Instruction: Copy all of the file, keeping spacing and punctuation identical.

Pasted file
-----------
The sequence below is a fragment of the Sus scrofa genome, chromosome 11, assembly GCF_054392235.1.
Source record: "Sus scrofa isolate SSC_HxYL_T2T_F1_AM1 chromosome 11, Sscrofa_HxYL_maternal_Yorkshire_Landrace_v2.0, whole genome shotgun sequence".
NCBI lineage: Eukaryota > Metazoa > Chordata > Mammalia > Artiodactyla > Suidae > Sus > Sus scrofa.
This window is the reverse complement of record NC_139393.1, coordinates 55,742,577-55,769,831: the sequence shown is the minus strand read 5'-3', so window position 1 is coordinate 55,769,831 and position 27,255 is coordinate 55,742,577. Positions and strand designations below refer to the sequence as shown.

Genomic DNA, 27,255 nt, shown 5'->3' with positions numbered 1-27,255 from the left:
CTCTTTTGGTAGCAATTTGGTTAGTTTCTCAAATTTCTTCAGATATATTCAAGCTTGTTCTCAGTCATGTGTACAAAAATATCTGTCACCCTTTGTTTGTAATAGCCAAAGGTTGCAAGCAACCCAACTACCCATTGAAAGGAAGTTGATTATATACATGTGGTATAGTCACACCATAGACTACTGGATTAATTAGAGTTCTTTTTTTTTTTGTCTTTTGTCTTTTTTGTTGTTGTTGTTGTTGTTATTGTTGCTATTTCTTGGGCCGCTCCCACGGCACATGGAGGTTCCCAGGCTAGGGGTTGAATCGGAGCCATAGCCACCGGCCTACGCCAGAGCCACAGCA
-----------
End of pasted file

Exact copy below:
The sequence below is a fragment of the Sus scrofa genome, chromosome 11, assembly GCF_054392235.1.
Source record: "Sus scrofa isolate SSC_HxYL_T2T_F1_AM1 chromosome 11, Sscrofa_HxYL_maternal_Yorkshire_Landrace_v2.0, whole genome shotgun sequence".
NCBI lineage: Eukaryota > Metazoa > Chordata > Mammalia > Artiodactyla > Suidae > Sus > Sus scrofa.
This window is the reverse complement of record NC_139393.1, coordinates 55,742,577-55,769,831: the sequence shown is the minus strand read 5'-3', so window position 1 is coordinate 55,769,831 and position 27,255 is coordinate 55,742,577. Positions and strand designations below refer to the sequence as shown.

Genomic DNA, 27,255 nt, shown 5'->3' with positions numbered 1-27,255 from the left:
CTCTTTTGGTAGCAATTTGGTTAGTTTCTCAAATTTCTTCAGATATATTCAAGCTTGTTCTCAGTCATGTGTACAAAAATATCTGTCACCCTTTGTTTGTAATAGCCAAAGGTTGCAAGCAACCCAACTACCCATTGAAAGGAAGTTGATTATATACATGTGGTATAGTCACACCATAGACTACTGGATTAATTAGAGTTCTTTTTTTTTTTGTCTTTTGTCTTTTTTGTTGTTGTTGTTGTTGTTATTGTTGCTATTTCTTGGGCCGCTCCCACGGCACATGGAGGTTCCCAGGCTAGGGGTTGAATCGGAGCCATAGCCACCGGCCTACGCCAGAGCCACAGCA